The 2017 election was the first time Labor had ever elected two MLCs from Agricultural region, so 2021 is the first time the party has elected three. Labor’s Darren West is re-elected, joined by newcomers Shelley Payne and Sandra Car. Labor’s Laurie Graham retired. Nationals Colin De Grussa and Martin Aldridge are re-elected. The new Liberal MLC is Steve Martin, replacing Jim Chown who was defeated after demotion to third on the Liberal ticket. The result will be the loss of a seat for the Shooters, Fishers and Farmers. Sitting MLC Rick Mazza did not re-contest after choosing to contest South West Region where he was defeated.
Mining and Pastoral Region
The initial quotas in Mining and Pastoral Region are Labor 4.03 quotas, Liberal 0.76, National 0.73, Greens 0.33 and SFF 0.25. But the boil over in Mining and Pastoral is that the Daylight Saving Party’s Wilson Tucker is certain of election despite his party polling just 0.19% of the vote, 0.0131 quotas.
The Daylight Saving Party was the anointed beneficiary in Mining and Pastoral Region of the micro-party alliance preference deals organised by preference ‘whisperer’ Glenn Druery. Knowing Druery as I do, he will be proud of pulling off victory from the lowest ever first preference vote. Given Mining and Pastoral Region has previously voted solidly against ever adopting daylight saving, the election of a party supporting that cause from such a low base will surely drive a nail into the coffin of group voting tickets in Western Australia.
The party starts with a very low count, but gets the preferences of every party and independent polling lower. It then leap frogs and collects preferences from other low polling parties, than larger parties, and reaches a quota to win the fifth seat after passing both the Liberal and National Party candidates who began the count with more than 50 times as many votes. Having looked at the count in detail, I can’t see how Tucker does not win the fifth seat.
At the end of the count, Tucker is elected on Shooters, Fishers and Farmers ‘s surplus preferences, One Nation and Australian Christian preferences then delivering the final seat to the Liberals over the Nationals.
Even if Labor’s vote falls just short of four quotas once BTL votes are added, Labor will reach a fourth quota during the count without impact on who wins the other two seats. Labor’s Stephen Dawson and Kyle McGinn are re-elected, joined by newcomers Peter Foster and Rosetta Sahanna. Wilson Tucker is elected for the Daylight Saving Party, and Liberal Neil Thomson is the new Liberal MLC. One Nation’s Robin Scott is defeated. There were three retiring MLCs in 2021, Liberal Ken Baston, National Jacqui Boydell and Green Robin Chapple.
South West Region
South West is complicated because while Labor has polled just short of four quotas, its only real chance of winning election is on the leakage of below the line votes. There are no group voting ticket preferences flowing its way unless the Legalise Cannabis Party is excluded earlier than expected, which would free Green preferences to elect a fourth Labor MLC.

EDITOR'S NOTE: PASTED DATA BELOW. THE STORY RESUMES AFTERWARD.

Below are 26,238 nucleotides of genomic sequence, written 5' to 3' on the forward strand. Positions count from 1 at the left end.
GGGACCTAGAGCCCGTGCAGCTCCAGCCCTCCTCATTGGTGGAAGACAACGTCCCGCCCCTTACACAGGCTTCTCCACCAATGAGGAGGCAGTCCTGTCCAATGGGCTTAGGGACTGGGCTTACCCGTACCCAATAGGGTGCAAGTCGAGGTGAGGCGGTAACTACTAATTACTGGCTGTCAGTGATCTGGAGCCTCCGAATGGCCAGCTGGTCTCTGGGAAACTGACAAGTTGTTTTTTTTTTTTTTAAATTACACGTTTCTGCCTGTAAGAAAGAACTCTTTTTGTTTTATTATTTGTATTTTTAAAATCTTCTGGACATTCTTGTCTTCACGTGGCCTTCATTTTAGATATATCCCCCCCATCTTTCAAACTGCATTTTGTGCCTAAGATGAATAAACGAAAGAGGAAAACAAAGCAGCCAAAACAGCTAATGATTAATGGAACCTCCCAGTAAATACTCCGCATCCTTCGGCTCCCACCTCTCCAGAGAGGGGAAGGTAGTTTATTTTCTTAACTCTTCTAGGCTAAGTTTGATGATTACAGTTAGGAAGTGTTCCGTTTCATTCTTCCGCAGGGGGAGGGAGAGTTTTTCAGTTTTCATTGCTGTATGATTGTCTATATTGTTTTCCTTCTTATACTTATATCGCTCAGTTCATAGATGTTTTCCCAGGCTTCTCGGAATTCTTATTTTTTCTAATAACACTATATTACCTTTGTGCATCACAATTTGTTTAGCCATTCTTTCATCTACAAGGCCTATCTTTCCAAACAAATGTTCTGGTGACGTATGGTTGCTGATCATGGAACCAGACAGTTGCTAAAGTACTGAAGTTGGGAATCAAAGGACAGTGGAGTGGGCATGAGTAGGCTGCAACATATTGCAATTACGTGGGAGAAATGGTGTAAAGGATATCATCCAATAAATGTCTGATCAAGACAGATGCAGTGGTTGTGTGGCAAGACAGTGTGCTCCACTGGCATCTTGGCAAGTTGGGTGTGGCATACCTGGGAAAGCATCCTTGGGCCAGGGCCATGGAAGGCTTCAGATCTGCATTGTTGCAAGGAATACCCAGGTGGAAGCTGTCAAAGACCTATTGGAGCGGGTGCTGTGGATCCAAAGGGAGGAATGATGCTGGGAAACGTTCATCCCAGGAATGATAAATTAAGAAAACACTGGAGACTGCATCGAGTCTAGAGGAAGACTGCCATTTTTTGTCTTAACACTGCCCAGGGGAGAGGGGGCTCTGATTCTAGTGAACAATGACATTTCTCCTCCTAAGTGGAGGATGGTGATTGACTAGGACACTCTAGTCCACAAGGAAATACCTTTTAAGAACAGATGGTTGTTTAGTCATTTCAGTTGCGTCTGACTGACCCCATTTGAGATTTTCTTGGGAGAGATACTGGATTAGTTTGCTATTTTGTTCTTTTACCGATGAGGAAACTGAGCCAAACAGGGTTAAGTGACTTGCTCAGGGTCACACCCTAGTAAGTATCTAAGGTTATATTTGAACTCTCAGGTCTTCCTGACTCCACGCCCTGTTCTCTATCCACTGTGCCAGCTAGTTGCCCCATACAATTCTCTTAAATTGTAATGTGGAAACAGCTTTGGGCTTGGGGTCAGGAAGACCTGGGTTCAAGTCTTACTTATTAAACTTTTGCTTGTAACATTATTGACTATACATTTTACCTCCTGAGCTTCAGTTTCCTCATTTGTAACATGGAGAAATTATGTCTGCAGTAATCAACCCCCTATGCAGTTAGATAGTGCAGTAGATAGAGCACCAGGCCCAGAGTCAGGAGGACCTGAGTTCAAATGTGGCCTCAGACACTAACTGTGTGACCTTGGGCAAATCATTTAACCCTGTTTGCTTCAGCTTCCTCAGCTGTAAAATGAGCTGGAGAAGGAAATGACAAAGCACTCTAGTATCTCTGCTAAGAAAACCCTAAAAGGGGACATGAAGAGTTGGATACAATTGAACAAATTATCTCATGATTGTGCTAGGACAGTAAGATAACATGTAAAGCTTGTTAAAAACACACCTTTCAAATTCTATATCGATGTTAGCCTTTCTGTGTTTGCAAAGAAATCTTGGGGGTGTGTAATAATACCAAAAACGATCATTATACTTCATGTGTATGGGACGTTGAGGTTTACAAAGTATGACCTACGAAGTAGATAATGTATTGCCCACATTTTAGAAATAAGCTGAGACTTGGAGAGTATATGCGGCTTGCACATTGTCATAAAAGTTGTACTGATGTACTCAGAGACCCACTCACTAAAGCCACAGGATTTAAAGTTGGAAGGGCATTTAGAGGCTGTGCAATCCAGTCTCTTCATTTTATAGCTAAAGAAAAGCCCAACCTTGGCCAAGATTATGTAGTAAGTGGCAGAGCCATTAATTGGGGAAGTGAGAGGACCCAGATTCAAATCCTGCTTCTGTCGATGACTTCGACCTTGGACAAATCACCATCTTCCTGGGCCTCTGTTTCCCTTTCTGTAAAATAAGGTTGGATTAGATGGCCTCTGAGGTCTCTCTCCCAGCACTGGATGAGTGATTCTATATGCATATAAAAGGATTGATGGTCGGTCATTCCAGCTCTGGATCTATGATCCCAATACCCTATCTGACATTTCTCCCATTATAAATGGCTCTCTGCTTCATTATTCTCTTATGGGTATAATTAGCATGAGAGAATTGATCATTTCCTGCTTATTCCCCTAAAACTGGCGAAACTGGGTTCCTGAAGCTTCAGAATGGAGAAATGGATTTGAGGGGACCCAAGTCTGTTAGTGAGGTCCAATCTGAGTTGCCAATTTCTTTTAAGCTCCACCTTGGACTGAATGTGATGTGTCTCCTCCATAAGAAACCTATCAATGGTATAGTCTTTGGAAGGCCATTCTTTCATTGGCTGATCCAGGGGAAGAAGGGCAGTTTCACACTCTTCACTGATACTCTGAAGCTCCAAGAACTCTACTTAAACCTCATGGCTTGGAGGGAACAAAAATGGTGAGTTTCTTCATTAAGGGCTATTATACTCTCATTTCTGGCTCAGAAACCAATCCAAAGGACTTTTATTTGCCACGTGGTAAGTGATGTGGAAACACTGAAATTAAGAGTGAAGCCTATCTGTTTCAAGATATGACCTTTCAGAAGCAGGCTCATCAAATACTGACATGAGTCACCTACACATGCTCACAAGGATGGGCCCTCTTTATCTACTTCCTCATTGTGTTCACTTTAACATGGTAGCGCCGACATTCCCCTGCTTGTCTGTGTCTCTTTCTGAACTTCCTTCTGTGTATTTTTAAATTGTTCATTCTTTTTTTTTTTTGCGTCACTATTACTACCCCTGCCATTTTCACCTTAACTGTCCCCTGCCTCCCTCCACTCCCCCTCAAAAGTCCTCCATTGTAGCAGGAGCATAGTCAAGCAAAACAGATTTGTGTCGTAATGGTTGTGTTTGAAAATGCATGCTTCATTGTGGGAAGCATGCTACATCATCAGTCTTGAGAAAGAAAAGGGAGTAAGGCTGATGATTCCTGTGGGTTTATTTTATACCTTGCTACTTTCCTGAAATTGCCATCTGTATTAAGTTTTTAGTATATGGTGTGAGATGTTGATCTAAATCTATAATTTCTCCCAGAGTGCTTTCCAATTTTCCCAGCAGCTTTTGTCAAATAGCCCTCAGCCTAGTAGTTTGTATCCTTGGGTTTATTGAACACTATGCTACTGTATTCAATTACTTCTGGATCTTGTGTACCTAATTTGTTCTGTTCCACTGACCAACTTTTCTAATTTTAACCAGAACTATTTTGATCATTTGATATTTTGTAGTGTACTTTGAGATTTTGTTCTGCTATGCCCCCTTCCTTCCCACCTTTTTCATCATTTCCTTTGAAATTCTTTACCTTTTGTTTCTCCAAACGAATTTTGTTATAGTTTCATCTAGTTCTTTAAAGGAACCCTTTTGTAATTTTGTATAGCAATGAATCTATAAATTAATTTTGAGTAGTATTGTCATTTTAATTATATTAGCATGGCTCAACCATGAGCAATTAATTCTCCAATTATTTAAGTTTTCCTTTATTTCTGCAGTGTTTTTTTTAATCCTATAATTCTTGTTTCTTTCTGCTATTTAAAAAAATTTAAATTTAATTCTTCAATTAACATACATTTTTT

On the ABC’s calculator output, Labor starts the count with 3.9641 quotas, the Liberals 1.3062, Nationals 0.4172, Greens 0.3948, SFF 0.1705 and Legalise Cannabis 0.1473. At the count labelled 23 in the Calculator output, the Greens are excluded, then the SFF, at which point Sophia Moermond of Legalise Cannabis and National James Hayward win the final seats.
Taking account of ATL/BTL rates in 2017, I think Labor is more likely to start the count with around 3.9000 quotas which will make it much harder for Labor to reach the fourth quota but it is possible. If BTL votes reduce the flow of preferences to Legalise Cannabis resulting in it being excluded before both the Greens and Shooters, Fishers and Framers, then the last two seats change totally and Labor and the Shooters, Fishers and Farmers win the final two seats.
Certain of election are re-elected Labor members Sally Talbot, Alannah MacTiernan (transferring from Northern Metropolitan) joined by newcomer Jackie Jarvis. Labor’s Adele Farina did not win Labor pre-selection. Liberal Steve Thomas is re-elected, and Green Diane Evers and One Nation’s Colin Tincknell will be defeated.
If Labor wins a fourth seat it will go to newcomer John Mondy. National Colin Holt retired, so any National seat would be won by newcomer James Hayward. The possible Legalise Cannabis winner is Sophia Moermond, and if the SFF win, the seat will go to Rick Mazza, who chose to contest South West rather than his existing Agricultural Region seat.
Details on the Counting Process and Calculator Modelling
As at the close of counting on 21 March, the count in the Legislative Assembly had reached 85.0% of enrolment, close to final figures. The Legislative Council is at 81.3%. The WAEC is currently tallying only above the line (ATL) vote by manual counting. All below the line (BTL) votes were batched up by counting centre and sent for scanning and data entry and they are not included in the current count. So 3.7% represents the number of BTL ballot papers as a percentage of enrolment, which corresponds to about 4.6% of ballot papers, the same rate of BTL voting as in 2017. The currently reported rate of LC informal voting is a very low 2.2%, but this will increase as the scanning and data entry of BTL ballot papers begins to find informal votes.